Ray Sanchez | Direct from Havana
7:35 AM EDT, April 28, 2008
Cuba's new government on Sunday announced raises for pensioners and
court employees, the first pay hikes in three years.
Beginning next month, more than 2.1 million retirees will receive
pension increases of about $2 a month, raising minimum monthly pensions
to about $9.50, the government said in a statement published in the
state-run press. Some retirees will see their monthly benefits increase
to about $19.
Additionally, more than 9,000 court employees will receive raises of
about $10 a month, with judges and prosecutors getting monthly raises of
roughly $18, the statement said.
The announcement, made days before International Workers Day on May 1,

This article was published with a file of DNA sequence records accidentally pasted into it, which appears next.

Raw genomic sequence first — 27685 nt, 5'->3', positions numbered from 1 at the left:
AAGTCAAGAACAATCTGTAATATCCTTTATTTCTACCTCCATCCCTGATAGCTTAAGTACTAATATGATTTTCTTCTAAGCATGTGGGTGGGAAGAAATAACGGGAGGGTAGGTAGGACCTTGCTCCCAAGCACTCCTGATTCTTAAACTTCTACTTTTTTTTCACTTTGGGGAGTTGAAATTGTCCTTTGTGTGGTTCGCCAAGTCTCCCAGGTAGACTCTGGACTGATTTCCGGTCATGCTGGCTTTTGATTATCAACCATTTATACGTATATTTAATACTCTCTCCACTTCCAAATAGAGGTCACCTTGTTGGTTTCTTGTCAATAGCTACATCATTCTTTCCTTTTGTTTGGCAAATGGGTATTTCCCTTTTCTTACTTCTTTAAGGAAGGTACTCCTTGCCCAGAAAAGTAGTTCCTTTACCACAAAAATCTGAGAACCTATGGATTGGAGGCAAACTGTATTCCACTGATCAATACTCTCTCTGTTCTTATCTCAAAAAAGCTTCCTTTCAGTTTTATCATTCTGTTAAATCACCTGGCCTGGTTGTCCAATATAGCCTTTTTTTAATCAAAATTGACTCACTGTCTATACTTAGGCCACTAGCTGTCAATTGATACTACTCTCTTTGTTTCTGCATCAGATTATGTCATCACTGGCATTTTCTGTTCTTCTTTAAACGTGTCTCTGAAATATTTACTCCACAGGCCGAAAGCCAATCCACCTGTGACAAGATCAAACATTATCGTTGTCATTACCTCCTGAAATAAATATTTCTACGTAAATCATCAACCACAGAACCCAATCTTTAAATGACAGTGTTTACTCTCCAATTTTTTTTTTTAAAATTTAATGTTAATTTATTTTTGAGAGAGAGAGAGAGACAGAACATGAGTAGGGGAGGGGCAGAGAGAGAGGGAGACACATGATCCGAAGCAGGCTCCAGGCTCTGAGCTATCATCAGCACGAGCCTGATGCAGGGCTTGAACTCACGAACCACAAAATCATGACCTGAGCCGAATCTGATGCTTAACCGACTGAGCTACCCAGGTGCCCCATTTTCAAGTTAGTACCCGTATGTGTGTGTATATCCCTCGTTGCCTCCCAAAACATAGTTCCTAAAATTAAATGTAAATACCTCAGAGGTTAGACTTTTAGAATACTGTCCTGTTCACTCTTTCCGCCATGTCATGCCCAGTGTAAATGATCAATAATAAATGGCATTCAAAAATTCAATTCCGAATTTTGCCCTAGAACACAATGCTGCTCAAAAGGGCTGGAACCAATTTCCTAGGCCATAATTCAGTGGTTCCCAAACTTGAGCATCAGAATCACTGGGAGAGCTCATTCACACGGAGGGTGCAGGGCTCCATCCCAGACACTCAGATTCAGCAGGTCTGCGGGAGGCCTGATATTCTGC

promised additional pay hikes with better economic times.
"It is not possible to increase salaries to all labor sectors, given
that the country does not have the necessary resources," the statement
said. "Increases will be granted by sector and priority, always after a
rigorous evaluation of economic and financial conditions."
State wages are mainly paid in pesos, even though that state sells many
goods and services in hard currency pegged to the U.S. dollar, the
convertible peso, which is worth 24 times more than the peso.
About 90 percent of the communist island's economy is controlled by the
state, which employs the majority of the country's 11 million
inhabitants and provides all pensions.
Raul Castro, who officially took over the Cuban presidency last February
from his ailing brother Fidel, has said that state salaries are barely
enough to live on. Most Cubans live rent-free and the state provides
free education, health care and rations cards for some food.